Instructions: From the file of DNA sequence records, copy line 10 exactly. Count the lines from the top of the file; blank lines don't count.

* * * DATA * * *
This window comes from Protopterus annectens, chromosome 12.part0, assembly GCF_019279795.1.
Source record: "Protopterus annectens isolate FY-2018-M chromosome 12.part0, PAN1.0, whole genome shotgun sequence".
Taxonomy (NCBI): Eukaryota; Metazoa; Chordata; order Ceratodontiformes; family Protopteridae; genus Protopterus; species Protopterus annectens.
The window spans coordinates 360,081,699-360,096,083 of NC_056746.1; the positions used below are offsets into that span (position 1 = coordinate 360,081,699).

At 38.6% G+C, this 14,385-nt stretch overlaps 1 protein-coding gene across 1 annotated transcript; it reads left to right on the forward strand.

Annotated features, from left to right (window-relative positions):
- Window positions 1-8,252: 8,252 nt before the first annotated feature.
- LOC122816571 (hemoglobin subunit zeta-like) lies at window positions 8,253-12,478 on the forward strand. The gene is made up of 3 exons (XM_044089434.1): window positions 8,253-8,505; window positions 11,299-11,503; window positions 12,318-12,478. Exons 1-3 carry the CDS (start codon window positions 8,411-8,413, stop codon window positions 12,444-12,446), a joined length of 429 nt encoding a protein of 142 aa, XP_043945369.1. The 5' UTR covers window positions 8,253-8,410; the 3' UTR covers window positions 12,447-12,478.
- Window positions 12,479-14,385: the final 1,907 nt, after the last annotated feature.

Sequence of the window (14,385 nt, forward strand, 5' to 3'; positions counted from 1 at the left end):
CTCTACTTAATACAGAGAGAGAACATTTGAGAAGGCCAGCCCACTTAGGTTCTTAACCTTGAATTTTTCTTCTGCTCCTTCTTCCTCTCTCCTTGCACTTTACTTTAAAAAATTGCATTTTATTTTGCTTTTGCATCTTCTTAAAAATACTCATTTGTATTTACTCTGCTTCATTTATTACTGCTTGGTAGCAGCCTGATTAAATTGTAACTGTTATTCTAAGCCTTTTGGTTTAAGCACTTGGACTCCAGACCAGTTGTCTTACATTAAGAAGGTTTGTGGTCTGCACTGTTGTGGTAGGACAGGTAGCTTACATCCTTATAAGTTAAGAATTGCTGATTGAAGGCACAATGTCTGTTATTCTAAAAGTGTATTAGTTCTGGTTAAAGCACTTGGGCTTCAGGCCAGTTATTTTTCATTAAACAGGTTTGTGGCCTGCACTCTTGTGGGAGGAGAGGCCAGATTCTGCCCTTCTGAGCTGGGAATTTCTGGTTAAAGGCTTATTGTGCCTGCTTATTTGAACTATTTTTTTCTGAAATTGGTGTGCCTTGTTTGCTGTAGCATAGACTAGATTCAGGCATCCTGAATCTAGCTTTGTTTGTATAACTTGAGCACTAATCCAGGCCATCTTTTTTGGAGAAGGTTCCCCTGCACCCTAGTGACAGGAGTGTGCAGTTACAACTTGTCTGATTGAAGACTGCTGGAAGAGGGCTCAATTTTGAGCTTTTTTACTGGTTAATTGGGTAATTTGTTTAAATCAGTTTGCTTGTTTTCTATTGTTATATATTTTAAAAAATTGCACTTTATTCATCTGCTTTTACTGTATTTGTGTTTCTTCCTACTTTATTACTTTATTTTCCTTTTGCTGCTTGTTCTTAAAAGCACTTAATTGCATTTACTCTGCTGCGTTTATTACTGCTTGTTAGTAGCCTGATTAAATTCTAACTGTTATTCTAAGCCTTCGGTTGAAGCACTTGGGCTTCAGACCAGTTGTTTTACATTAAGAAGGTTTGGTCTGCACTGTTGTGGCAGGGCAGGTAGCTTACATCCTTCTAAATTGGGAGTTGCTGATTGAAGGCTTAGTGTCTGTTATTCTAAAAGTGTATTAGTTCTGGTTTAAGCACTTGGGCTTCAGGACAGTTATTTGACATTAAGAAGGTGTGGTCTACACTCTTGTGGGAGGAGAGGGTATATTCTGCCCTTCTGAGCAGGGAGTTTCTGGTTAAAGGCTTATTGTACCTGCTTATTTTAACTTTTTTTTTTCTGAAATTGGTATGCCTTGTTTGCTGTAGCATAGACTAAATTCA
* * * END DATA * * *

Sequence of the window (14,385 nt, forward strand, 5' to 3'; positions counted from 1 at the left end):